Some of you may have seen a local news segment called “The Doctors” on KNBN21. This program is promoting the “Get Moving May” initiative as an effort to celebrate National Sports and Fitness Month. If you’ve spent the winter indoors there has never been a better time than now to get outside and get moving!
One of my recent posts cited several articles touting the benefits of exercise. If that was not enough to get you moving, here are a couple more:
The first features Gretchen Reynolds who writes a weekly column called “Phys Ed” for the New York Times. She just released a book called The First 20 Minutes: Surprising Science Reveals How We Can Exercise Better, Train Smarter, Live Longer. In it she describes not only the perils of sedentary living, but also the amazing benefits of minimal movement. Recent research has now shown “how little exercise you can do in order to get lots and lots of health benefits.”
In a recent interview with Ms. Reynolds about the book and what she learned while researching it conducted by Tara Parker-Pope, also of the NY Times, Ms. Reynolds states that “the science shows that if you just do anything, even stand in place 20 minutes, you will be healthier.” She goes on to say:
One of the biggest misconceptions is that exercise has to be hard, that exercise means marathon running or riding your bike for three hours or doing something really strenuous. That’s untrue and, I think, discourages a lot of people from exercising. If you walk, your body registers that as motion, and you get all sorts of physiological changes that result in better health. Gardening counts as exercise. What would be nice would be for people to identify with the whole idea of moving more as opposed to quote “exercise.”
If this article isn’t enough to get you up out of your chair, you can also hear an interview with Ms. Reynolds by Terry Gross which further describes “some of the surprisingly simple ways you can combat the effects of a sedentary lifestyle.” Check it out! Reynolds talks about her own sedentary lifestyle as a writer which keeps her in a chair for hours on end. She has learned that just standing up every 20 minutes makes a huge difference physiologically. According to Reynolds:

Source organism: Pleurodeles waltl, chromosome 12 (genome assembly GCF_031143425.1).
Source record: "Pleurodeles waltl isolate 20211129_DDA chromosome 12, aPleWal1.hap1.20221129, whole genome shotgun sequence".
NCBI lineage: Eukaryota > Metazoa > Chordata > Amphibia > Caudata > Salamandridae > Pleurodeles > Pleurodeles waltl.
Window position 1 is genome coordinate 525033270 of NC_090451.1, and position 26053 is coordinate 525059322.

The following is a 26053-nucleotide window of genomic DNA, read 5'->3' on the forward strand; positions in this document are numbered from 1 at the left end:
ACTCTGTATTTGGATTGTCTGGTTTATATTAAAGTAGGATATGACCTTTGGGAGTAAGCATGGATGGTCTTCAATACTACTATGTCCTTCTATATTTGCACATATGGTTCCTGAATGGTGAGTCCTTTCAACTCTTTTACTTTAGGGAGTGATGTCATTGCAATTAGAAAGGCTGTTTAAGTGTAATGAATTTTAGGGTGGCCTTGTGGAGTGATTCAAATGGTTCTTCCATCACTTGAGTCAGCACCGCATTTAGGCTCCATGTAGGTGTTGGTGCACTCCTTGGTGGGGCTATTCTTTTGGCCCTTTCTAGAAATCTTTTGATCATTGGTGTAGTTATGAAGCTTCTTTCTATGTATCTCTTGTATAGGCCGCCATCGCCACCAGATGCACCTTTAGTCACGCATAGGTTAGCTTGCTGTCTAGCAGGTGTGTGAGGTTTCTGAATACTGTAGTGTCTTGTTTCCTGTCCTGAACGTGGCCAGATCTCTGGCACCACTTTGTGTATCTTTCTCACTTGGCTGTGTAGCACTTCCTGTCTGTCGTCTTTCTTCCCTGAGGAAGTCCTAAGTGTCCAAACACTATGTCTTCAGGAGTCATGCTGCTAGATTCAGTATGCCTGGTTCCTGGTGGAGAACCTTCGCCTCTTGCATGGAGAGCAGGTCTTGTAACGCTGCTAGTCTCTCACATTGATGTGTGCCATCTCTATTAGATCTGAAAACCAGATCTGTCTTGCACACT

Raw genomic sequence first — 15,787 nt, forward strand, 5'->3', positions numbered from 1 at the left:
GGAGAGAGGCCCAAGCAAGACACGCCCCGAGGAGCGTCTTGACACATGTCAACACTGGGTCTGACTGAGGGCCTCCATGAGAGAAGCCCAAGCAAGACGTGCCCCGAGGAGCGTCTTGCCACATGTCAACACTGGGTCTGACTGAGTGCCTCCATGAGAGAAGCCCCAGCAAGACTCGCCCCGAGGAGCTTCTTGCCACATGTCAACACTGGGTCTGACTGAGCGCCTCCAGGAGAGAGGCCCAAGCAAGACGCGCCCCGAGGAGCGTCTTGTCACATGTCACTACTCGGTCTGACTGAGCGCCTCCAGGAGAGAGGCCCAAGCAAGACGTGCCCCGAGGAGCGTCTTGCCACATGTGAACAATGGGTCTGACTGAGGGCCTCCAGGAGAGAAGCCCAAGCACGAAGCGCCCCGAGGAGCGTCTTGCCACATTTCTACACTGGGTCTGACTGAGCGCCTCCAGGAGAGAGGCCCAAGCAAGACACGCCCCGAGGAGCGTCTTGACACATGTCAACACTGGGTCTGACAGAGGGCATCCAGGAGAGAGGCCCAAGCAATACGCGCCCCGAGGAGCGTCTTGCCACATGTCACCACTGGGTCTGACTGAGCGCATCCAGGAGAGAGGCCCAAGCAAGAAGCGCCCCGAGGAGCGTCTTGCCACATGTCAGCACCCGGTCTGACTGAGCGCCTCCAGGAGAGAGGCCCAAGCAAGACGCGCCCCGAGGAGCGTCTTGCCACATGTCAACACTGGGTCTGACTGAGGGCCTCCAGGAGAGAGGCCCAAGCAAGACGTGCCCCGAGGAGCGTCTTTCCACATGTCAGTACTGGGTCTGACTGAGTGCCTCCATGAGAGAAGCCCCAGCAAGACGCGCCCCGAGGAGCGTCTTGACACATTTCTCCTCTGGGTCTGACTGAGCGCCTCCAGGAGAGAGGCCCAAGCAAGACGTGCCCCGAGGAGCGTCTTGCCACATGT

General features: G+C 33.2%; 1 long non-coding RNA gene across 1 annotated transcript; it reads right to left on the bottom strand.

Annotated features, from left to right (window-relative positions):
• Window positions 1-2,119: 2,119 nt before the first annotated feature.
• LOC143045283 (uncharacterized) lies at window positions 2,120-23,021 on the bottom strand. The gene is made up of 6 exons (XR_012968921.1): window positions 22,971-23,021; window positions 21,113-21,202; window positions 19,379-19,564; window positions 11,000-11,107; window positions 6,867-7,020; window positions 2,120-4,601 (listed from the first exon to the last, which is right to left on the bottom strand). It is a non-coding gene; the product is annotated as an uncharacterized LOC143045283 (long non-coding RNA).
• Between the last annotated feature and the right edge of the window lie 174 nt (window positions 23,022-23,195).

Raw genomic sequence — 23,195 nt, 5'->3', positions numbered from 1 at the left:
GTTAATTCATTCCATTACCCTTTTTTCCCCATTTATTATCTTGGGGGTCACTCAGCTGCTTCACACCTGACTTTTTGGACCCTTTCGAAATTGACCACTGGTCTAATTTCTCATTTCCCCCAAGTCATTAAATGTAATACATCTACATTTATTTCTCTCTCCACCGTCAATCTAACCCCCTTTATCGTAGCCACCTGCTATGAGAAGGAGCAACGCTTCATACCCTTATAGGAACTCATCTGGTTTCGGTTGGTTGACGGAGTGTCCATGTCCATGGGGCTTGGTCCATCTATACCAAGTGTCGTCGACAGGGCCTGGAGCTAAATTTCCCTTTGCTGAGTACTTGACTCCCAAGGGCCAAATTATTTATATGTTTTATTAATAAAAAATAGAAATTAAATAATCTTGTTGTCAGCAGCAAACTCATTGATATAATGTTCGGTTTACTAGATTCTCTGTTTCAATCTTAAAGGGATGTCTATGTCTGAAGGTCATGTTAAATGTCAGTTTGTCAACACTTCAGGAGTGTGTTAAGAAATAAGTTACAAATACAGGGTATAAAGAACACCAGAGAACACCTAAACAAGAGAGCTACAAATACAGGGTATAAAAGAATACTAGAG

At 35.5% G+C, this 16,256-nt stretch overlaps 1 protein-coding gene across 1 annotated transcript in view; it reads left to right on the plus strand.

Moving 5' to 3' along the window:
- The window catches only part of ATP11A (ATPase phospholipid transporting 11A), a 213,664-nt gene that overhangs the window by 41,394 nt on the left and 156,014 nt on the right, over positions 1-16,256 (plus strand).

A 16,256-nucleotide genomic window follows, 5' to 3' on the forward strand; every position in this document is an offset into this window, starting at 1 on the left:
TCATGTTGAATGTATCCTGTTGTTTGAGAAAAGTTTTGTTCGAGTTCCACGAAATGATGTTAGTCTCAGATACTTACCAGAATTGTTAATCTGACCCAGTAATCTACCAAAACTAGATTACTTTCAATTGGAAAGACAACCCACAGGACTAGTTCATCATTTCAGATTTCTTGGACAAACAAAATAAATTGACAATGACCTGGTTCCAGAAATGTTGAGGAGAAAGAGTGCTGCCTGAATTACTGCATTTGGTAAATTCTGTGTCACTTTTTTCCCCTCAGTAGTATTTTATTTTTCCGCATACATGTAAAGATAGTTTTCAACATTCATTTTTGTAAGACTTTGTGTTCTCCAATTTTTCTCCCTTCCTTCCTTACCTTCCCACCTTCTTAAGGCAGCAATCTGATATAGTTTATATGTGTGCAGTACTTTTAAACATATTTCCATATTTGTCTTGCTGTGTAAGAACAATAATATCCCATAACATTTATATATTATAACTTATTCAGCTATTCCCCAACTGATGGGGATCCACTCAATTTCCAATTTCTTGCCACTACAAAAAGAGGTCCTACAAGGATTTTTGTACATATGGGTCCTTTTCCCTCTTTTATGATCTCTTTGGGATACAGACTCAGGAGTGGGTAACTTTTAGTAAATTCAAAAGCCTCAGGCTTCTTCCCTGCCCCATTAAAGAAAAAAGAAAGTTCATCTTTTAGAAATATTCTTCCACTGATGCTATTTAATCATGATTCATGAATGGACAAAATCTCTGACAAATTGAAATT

If you can stand up every 20 minutes — even if you do nothing else — you change how your body responds physiologically.
Studies have shown that frequent standing breaks significantly decrease your chances of getting diabetes, she says. If you can also walk around your office, you get even more benefits.
Pretty amazing stuff! So for those of you who have been wanting to take a Pilates or Yoga class but fear what you perceive as your own physical limitations, this shows that even if you show up and move in any way you can, you will benefit.
Dr. Travis Stork of “The Doctors” echoes these recommendations. He offers tips for making the most of “Get Moving May” including:
Just get on your feet. The more we can get people on their feet and walking, even just 10 minutes after every meal, burns 100 extra calories per day.
I don’t like the overemphasis on intensity. I want people to enjoy it. I want them to do it with their spouses, with their friends.
He also says its “the little changes” that matter. As I’ve often said getting started is the hardest part. It’s all about choices. Just make the decision to start and the rest will follow. And who can resist the seductive weather we’ve been having. It lures you outdoors. Memorial Day is upon us – official launch of the summer season. Get out and get moving. You’ll be glad you did.